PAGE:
The Garden of Eden?
Florida legend holds that
Alum Bluff was the location of
the Garden of Eden.
Unique and Rare Plants
A variety of extremely rare
trees and plants grow in the
Apalachicola Bluffs and
Ravines Preserve.
The Legend of the Garden of Eden - Bristol, FLorida
ExploreSouthernHistory.com - Apalachicola Bluffs and Ravines Preserve, Florida
ExploreSouthernHistory.com - Apalachicola Bluffs and Ravines Preserve, Florida
Florida's Garden of Eden
The Nature Conservancy's Garden of Eden Trail
leads through the Apalachicola Bluffs and Ravines
Preserve to Alum Bluff.
Apalachicola Bluffs and Ravines
Note: The text on this page is excerpted from
the book
Two Egg, Florida: A Collection of
Ghost Stories, Legends and Unusual Facts

by Dale Cox.
Please click here for ordering
information.

The Garden of Eden is one of the best known
parts of the Book of Genesis. After He
created the heavens and the earth, the plants
and the animals, God created man. The first
man was named Adam and, as a place for
him to live, God created a magnificent garden:

Now the Lord God had planted a garden in
the east, in Eden; and there he put the man
he had formed. And the Lord God made all
kinds of trees grow out of the ground – trees
that were pleasing to the eye and good for
food. In the middle of the garden were the
tree of life and the tree of the knowledge of
good and evil.
         
Genesis, Chapter 2, verses 8-9.

The Garden of Eden was watered by a river
that flowed from four headwaters. One of
these came from a land where there was
gold, the second wound through the land of
“Cush,” the third was the Tigris and the fourth
was the Euphrates. Because God did not
think it was good for Adam to be lonely, He
created a woman named Eve to live in the
garden as well. Adam was warned, however,
that he was not to eat from the tree of the
knowledge of good and evil. If he did, he
would die.

What happened next is well known. The
serpent tempted Eve to eat of the tree of the
knowledge of good and evil and she shared
the fruit with Adam. God then drove them both
from the Garden of Eden and placed
cherubim (Angelic beings) before the
entrance to the garden and a flaming sword
that flashed back and forth to guard the tree
of life. These protected the garden until the
flood of Noah, when the Garden of Eden was
washed away.
It has long been assumed that the Garden of
Eden was somewhere in modern day Iraq.
The Tigris and Euphrates Rivers still flow
there and the region has long been called
the “Cradle of Civilization.” A more
controversial theory, however, holds that the
garden was nowhere near the Middle East.
This theory, first advanced by Bristol resident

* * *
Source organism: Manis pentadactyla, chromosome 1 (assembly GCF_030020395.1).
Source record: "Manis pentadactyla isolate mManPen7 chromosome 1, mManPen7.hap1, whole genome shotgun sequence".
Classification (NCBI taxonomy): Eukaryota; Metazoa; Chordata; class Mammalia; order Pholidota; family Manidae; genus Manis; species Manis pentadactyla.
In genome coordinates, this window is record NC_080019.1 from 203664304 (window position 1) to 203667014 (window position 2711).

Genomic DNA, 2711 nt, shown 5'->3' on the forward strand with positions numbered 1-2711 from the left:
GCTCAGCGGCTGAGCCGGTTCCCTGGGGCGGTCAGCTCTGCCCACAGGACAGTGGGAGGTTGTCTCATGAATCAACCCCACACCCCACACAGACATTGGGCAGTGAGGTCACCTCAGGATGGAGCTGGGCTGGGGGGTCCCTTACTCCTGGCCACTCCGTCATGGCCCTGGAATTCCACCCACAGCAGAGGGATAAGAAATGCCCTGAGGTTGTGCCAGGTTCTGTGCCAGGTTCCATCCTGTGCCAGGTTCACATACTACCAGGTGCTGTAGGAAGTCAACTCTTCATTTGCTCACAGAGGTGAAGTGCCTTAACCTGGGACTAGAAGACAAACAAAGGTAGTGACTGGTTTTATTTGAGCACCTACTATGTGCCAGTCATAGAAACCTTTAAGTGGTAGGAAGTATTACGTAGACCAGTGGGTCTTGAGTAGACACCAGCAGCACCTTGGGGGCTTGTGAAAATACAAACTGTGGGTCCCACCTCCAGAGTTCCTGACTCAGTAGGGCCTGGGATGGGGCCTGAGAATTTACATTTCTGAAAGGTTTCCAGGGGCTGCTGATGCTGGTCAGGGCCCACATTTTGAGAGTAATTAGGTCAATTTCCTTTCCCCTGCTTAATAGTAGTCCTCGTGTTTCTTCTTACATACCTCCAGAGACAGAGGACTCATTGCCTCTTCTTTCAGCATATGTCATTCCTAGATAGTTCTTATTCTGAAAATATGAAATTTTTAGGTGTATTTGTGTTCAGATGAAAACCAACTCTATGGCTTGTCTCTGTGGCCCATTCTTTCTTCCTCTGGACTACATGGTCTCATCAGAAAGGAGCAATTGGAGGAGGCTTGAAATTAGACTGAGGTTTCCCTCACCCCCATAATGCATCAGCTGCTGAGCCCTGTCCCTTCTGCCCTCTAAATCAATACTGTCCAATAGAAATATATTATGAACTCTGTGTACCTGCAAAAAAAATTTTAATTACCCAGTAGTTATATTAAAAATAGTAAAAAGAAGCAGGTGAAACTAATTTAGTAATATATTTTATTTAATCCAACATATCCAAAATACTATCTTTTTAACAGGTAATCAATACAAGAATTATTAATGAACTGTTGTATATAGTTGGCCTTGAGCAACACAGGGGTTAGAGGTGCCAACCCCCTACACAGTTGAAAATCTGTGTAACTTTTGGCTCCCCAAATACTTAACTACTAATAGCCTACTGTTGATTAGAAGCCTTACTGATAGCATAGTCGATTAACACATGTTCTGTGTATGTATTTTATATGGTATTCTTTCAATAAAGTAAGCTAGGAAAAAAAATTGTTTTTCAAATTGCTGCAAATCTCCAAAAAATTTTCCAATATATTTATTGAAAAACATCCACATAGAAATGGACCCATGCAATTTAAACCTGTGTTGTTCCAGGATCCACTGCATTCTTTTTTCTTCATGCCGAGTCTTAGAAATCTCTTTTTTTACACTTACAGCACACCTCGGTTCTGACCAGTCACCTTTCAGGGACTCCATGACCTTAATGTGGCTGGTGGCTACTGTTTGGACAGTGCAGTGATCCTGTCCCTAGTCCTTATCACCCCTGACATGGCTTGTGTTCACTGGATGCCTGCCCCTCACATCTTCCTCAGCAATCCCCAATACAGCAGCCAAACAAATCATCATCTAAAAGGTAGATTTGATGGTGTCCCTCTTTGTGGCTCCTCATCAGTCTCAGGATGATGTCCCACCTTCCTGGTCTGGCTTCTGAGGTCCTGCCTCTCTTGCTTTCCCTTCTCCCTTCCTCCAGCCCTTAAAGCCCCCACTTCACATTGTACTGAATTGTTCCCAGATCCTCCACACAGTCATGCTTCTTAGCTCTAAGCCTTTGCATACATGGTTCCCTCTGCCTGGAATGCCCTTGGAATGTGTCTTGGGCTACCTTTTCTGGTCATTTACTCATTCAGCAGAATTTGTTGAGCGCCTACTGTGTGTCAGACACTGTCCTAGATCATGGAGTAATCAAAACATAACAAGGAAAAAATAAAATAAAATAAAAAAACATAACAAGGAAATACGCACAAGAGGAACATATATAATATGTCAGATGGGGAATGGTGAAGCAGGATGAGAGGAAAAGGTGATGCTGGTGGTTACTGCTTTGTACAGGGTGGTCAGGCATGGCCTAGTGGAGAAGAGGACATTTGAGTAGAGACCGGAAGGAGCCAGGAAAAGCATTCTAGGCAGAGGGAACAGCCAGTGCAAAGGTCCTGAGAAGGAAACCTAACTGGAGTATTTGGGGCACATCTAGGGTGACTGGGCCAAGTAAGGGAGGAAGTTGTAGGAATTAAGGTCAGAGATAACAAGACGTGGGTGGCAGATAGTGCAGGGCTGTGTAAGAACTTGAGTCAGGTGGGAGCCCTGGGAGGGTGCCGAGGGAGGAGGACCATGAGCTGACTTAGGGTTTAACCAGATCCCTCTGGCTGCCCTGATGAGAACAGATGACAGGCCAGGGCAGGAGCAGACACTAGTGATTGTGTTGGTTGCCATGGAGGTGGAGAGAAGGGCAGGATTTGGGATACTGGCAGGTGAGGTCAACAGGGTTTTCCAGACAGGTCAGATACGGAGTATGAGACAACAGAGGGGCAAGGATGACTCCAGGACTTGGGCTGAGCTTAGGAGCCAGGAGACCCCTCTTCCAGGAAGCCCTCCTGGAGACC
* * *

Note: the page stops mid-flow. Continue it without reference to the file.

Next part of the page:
E.E. Callaway, places the Garden of Eden on
Florida’s Apalachicola River.

For Callaway, this theory was not just a flight
of fancy. The Apalachicola is fed by four
primary tributaries or “heads,” exactly like the
river described in the Book of Genesis. In
addition, some of the rarest plants in the
world grow along the bluffs and steephead
ravines on the east side of the river between
Bristol and Chattahoochee. Among these are
both the Florida torreya and the Florida yew.
The torreya was officially discovered by
botanist Hardy Bryan Croom during the
1820s and named for Dr. John Torrey, a
famed naturalist of the time.

Locals have long called it the “stinking cedar”
for the strong odor it emits when it is bruised.
They also believe it is the famed gopher
wood from which Noah built the ark. This
legend, of course, added strength to
Callaway’s theory that he had found the
Garden of Eden.
The Florida Torreya
One of the rarest trees in the
world, the Florida Torreya
grows along the Apalachicola
Bluffs and Ravines.
Callaway’s ideas about the Garden of Eden
caught on, particularly in and around Bristol.
The story became widely known throughout
the area and some true believers went so far
as to erect informational signs at Alum Bluff,
out locations where Adam might have met
Eve, where the Tree of Life grew and more.
The signs no longer exist today, but
photographs of them can be found in the
Florida State Archives.

The site identified by E.E. Callaway as the
Garden of Eden is protected today as part of
The Nature Conservancy’s Apalachicola
Bluffs and Ravines Preserve. Accessible via
Garden of Eden Road, the preserve has paid
tribute to the local legend by labeling a
primary trail leading through the site as the
Garden of Eden Trail. Be aware though, this
is not a walk for the faint of heart.

The trail leads from a parking lot and
informational kiosk near Highway 12 to the
crest of Alum Bluff, a walk of 3.75 miles,
much of it up and down. The scenery,
however, is spectacular. Clear, bubbling
streams flow through the bottoms of the
steephead ravines. There are rare plants and
animals, some of which are found nowhere
else in the world. And at the end of the trail is
Alum Bluff, a magnificent elevation that
provides what may be the best view in all of
Florida. Towering 135 feet above the
Apalachicola River, the bluff is believed to be
the largest exposed section of the earth’s
crust in Florida.

The trail guide map, available at the kiosk,
provides information on the uniqueness of
the setting and also points out the site where
Callaway believed the Garden of Eden once
existed.
River that Watered Eden?
E.E. Callaway's theory pointed
to the similarity of the
Apalachicola River system to
the Biblical description of the
rivers of Eden.
Florida Torreya
The best place to see Florida
Torreya trees growing is
nearby Torreya State Park,
just up the road from the
Apalachicola Bluffs and
Ravines Preserve.
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Copyright 2011 by Dale Cox
All rights reserved.